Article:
In the early sixties, I was arrested by two plain clothed agent provocateurs in Manchester.

I was in a public toilet alone when they walked in and stood either side of me about two stalls away. I immediately felt uneasy and stepped back to leave but they took hold of me by my coat cuffs and marched me off to the police station.

As we walked in we passed a large cell in which there was a number of men and one of my escorts, said: “we won’t put you in there they’re criminals”.

I was fined about sixty pounds and charged with importuning but then went through weeks of torment not knowing if I would lose the new teaching job I had recently started.

I was advised to see my local doctor in order to get counselling but found him unsympathetic and he told me that he would not want a child of his taught by someone like me. Since then I have become cynical about the medical profession and their attitude, and understanding of homosexuality.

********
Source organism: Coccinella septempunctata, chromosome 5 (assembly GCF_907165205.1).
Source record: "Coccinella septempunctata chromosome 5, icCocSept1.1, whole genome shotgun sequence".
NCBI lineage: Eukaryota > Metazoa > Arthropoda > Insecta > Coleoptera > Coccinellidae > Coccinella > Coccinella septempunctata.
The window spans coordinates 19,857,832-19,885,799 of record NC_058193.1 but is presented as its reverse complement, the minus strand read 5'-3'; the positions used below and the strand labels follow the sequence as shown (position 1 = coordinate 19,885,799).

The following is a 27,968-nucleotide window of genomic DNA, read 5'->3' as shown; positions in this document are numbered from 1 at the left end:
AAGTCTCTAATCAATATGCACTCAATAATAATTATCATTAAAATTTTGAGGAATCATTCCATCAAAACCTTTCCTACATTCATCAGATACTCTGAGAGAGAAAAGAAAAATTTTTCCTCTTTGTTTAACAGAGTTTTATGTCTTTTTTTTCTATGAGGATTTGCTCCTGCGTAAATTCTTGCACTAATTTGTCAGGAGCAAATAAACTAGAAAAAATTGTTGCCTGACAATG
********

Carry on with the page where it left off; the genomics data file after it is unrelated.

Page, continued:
In the seventies, I was involved with Sussex Gay Lib and during our weekly discussions we decided to ask the local venereal disease clinic to send someone to speak to us as we had heard rumours about a disease          which was decimating the gay community in the USA.

They did not reply to our letter and then in the eighties Brighton was hit by HIV and AIDs. I lost twenty friends.

Thank you,

Doug Coupe, Brighton

Photo courtesy of Brighton Ourstory

Photo courtesy of Brighton Ourstory: Members of Sussex Gay Liberation front at Remembrance Service in 1973

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